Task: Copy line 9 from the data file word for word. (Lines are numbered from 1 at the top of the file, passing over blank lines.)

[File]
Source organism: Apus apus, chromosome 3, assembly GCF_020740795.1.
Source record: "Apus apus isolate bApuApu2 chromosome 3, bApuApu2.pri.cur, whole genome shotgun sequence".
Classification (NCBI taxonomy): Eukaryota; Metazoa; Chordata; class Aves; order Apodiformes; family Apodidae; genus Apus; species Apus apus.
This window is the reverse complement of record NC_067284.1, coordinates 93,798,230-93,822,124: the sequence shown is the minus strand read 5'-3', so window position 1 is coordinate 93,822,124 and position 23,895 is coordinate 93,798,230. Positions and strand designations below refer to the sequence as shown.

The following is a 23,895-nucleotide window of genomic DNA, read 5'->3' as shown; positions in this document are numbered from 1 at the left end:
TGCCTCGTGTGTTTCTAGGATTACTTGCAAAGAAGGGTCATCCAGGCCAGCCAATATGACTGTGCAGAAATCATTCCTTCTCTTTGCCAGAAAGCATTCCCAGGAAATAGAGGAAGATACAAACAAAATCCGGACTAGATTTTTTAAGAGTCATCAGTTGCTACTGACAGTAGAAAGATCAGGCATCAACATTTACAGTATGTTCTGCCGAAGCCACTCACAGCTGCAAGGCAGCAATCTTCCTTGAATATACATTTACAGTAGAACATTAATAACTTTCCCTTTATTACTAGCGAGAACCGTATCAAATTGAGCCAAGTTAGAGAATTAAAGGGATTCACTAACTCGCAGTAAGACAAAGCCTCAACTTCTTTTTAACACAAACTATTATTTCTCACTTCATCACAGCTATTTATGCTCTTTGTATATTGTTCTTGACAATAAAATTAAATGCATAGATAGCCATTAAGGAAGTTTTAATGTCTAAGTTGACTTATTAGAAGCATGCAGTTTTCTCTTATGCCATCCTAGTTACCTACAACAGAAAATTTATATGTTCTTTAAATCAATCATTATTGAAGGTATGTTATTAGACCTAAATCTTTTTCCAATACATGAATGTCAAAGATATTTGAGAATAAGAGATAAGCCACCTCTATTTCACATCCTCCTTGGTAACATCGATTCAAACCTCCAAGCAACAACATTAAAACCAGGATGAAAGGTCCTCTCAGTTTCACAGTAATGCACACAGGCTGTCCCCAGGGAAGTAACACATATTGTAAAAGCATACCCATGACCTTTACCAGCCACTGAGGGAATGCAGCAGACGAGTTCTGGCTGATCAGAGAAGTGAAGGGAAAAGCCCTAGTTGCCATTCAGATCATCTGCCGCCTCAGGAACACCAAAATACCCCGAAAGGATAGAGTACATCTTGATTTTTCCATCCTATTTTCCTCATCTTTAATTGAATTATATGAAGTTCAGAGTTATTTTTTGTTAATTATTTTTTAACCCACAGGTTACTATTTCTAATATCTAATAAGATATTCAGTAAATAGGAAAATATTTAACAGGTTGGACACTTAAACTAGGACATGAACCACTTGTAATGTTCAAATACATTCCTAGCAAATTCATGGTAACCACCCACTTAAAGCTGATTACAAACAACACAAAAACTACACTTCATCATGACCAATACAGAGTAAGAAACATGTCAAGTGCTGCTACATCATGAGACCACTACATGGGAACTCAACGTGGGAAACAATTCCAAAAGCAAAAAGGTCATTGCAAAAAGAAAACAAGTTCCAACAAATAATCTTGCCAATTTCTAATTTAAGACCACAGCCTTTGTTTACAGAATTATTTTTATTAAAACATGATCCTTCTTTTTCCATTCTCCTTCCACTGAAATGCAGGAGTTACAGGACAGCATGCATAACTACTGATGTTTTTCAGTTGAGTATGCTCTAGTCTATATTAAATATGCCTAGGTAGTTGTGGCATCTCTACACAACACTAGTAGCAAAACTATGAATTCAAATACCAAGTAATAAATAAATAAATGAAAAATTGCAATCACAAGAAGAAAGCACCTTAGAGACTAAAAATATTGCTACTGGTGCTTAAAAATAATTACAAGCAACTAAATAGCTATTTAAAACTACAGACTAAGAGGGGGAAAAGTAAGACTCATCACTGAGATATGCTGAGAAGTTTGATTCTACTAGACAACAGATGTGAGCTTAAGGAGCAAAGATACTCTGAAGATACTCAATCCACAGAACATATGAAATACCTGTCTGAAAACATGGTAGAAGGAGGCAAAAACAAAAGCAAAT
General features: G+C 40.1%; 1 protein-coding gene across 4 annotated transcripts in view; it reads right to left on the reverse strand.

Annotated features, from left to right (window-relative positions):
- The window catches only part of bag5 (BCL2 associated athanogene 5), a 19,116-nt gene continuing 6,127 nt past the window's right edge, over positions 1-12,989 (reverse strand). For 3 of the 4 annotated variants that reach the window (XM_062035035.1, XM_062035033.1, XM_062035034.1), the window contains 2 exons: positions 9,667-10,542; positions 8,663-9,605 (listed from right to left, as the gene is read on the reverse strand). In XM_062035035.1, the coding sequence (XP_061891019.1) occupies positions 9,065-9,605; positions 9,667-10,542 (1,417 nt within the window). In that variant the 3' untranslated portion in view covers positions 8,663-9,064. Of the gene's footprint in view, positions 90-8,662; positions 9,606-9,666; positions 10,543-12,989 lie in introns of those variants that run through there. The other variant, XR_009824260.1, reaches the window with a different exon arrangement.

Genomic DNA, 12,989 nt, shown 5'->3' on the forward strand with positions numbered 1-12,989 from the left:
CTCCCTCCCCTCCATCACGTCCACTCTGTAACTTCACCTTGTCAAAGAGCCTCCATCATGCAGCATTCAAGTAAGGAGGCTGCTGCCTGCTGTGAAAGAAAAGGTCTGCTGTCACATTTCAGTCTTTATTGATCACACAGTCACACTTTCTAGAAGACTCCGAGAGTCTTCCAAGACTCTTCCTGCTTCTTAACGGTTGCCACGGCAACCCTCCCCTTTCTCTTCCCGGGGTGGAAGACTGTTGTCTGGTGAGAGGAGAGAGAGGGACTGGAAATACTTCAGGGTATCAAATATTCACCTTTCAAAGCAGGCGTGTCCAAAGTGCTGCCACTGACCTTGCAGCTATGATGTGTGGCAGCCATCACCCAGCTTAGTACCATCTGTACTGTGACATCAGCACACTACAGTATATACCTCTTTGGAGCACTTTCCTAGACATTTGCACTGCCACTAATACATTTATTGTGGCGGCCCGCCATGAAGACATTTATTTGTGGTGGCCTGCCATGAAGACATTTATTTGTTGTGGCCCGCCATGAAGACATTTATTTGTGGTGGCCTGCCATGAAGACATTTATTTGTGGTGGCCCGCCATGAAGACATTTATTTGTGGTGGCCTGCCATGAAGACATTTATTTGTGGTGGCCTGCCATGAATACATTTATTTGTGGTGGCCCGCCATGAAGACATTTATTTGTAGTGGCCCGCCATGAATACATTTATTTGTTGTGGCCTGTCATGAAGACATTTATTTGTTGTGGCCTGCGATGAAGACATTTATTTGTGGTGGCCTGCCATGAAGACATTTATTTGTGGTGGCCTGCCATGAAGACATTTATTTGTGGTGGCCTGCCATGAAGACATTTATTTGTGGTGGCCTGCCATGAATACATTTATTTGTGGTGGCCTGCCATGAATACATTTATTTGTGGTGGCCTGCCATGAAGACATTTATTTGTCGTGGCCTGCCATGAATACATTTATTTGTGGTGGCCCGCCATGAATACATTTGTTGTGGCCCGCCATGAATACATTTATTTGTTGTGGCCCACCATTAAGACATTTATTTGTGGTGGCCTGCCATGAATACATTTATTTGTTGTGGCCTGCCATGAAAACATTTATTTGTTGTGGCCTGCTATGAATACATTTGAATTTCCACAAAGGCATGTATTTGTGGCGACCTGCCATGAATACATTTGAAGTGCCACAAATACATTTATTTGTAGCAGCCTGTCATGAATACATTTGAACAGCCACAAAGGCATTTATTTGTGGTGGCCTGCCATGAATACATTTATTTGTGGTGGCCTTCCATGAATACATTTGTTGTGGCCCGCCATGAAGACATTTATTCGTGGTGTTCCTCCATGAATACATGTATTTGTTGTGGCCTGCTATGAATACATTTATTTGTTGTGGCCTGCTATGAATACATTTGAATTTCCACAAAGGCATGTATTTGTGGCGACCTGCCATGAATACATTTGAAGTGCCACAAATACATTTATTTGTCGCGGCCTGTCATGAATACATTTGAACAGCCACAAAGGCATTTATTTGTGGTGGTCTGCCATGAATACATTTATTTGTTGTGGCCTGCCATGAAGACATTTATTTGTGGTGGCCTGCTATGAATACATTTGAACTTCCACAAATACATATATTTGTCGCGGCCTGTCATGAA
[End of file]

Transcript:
- The window catches only part of bag5 (BCL2 associated athanogene 5), a 19,116-nt gene continuing 6,127 nt past the window's right edge, over positions 1-12,989 (reverse strand). For 3 of the 4 annotated variants that reach the window (XM_062035035.1, XM_062035033.1, XM_062035034.1), the window contains 2 exons: positions 9,667-10,542; positions 8,663-9,605 (listed from right to left, as the gene is read on the reverse strand). In XM_062035035.1, the coding sequence (XP_061891019.1) occupies positions 9,065-9,605; positions 9,667-10,542 (1,417 nt within the window). In that variant the 3' untranslated portion in view covers positions 8,663-9,064. Of the gene's footprint in view, positions 90-8,662; positions 9,606-9,666; positions 10,543-12,989 lie in introns of those variants that run through there. The other variant, XR_009824260.1, reaches the window with a different exon arrangement.